Bad idea to run File server as Exchange server, too?

Our company is contemplating moving to an Exchange server.  (We currently use POP mail from the host of ouwebsites.)  The consultants who are helping us with the project have suggested getting a new server that will run Exchange (with OWA) for our corporate email, while also serving as the file server.  Any issues with this?  It's been suggested by someone else in the company that this constitutes a serious security risk, given that it will be publicly accessible (in order to provide remote access to email via the Web).  

We will most likely put the Exchange/file server behind a (Cisco PIX) firewall, if that makes any difference.  We won't run websites on it, and it will only serve one other application, a payroll database (small company, 35 employees).  We hope to go ahead and start purchasing hardware and software by Friday, so that's more or less my deadline.  Thanks in advance for your comments.  
jonathanv_00Asked:
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slink9Commented:
The firewall is a plus.  If you have the firewall configured properly and haven't missed anything, you should be okay.  I wouldn't want to stake my job (and possibly freedom) on that, though.  If someone skirts around the firewall or it is not configured to block them as it should, they will have access to your payroll information.  That could possibly send the installer and company higher-ups to jail.  I would go for a separate, non-connected server for the payroll app.
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vinnyd79Commented:
listening...
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MCummings111400Commented:
I agree with slink9 on this one. Although you are a small business, storing company sensitive information like payroll, on your Exchange server, to save money on hardware, may only cause you problems in the future.

As for the comment about not running any websites on it, where is OWA going to be installed? Typically this will run on your exchange server, and will require the installation of IIS. So your E\xchnage server will expose (by default) ports for the following services HTML,POP3,IMPA4, and NNTP, not to mention the standard NT ports that are used.

Depending on the firewall you use, it is recommended to statically assign a forwarding for ONLY those ports you want to have access to to your exchange server, in your case port 80.
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jonathanv_00Author Commented:
Ah, thanks, folks.  Good point about the OWA - I wasn't even thinking of that as a website, but obviously you have to have something to host the site if you're going to give folks web access.  (I'm a bit slow in the mornings.)  

Thinking out loud, or in print . . . we will have an extra server when this gets done - the old NT 4.0 file server.  Could that be configured to be the OWA server (it has IIS on it already)?  Or would it be a better idea just to leave the payroll app on that machine, separate from the Exchange/file server?  I had thought of using it to host an Intranet for the company after we move to Win2K and Exchange.

Thanks very much -- there will be points for each of you when we're finished.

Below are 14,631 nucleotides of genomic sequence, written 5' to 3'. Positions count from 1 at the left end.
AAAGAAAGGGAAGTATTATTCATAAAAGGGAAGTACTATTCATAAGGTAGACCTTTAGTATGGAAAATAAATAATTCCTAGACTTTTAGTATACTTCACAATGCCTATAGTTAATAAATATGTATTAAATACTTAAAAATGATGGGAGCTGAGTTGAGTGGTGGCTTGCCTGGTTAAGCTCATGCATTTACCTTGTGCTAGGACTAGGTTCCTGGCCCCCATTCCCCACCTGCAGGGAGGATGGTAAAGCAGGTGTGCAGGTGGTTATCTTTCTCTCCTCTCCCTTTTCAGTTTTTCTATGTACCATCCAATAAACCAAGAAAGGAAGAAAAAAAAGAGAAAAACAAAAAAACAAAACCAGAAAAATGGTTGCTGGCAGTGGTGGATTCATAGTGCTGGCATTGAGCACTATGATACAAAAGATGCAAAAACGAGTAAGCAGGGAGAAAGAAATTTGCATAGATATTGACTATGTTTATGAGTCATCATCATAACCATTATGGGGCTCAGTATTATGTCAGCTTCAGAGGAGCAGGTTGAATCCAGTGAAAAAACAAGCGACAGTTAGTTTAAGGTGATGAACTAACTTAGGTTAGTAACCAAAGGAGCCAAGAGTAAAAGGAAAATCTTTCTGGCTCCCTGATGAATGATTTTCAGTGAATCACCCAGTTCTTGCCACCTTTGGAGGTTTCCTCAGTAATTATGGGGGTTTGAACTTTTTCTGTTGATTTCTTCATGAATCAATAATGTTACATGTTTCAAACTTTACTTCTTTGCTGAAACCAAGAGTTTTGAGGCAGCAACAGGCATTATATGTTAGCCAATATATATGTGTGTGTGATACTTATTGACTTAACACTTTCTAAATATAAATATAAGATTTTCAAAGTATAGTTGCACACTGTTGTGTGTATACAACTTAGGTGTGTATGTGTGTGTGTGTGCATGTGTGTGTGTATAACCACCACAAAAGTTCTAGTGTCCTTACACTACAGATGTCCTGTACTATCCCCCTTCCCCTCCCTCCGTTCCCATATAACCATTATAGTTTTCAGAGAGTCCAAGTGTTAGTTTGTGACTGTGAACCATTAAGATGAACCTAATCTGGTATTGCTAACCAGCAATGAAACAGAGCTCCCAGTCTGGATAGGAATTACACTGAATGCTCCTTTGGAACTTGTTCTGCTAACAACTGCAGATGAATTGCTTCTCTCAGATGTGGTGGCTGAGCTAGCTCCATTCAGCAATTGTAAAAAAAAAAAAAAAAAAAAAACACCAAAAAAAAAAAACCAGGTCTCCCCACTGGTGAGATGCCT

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slink9Commented:
Separate.  The intranet isn't a bad idea.  
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andyalderCommented:
You could apply an extra level of security above the normal OWA username/password by securing the webserver with Secure Computing's SafeWord. A hacker would have to guess the one-time pseudo-random password the token generates from the users PIN as well as their username and password.

See if you can access my OWA account at www.genisys.co.uk/exchange
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steinmtoCommented:
What version of exchange are you going to?  If it is Exchange 2000 to install the web access on a different server you have to install another copy of exchange on the server.  Here is a white paper on doing this.

With many of our clients we put the owa on a port different from 80.  We do this mainly to stop worms that work on port 80 from entering the server.
http://www.microsoft.com/Exchange/techinfo/deployment/2000/E2KFrontBack.asp

It looks like you would be a good fit for Small Business Server 2000 unless you have more that 50 connections.  This is much cheaper that buying one copy of exchange and of copy w2k plus the licences.

Tom
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MCummings111400Commented:
I would leave your payroll on the NT4 box, you could also host an intranet on there as well. (The optimizations for a fileserver and web server are pretty much the same) Exhcnage and OWA on thier own box. And if you really need it a sepreate fileserver machine. Exchange Servers and fileservers do not optimize the same way. So I would see 2-3 servers in your case.

1) FileServer - Coporate files and Payroll DB
2) Exchange Server
3) Web Server - OWA and Intranet
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jonathanv_00Author Commented:
Thanks to all for your replies.  Look for some separate point questions going out to a few of you.

We're going to stick with the consultants' plan as far as putting Exchange and the file server on the same machine. We just upped the processor and improved the RAM quite a bit over the Dell machine that they spec'd for us; we'll be getting a white box that's much more powerful for about 2/3 the cost.  That should make up for some of the Exchange licenses, too -- unfortunately, there's something about SBS that doesn't like multiple sites (we have three offices).

But I do like the different port idea, Steinmoto. 100 points consolation for that.  AndyAlder - you always have very good advice, so I'll look into that security solution.  Thanks again to all.
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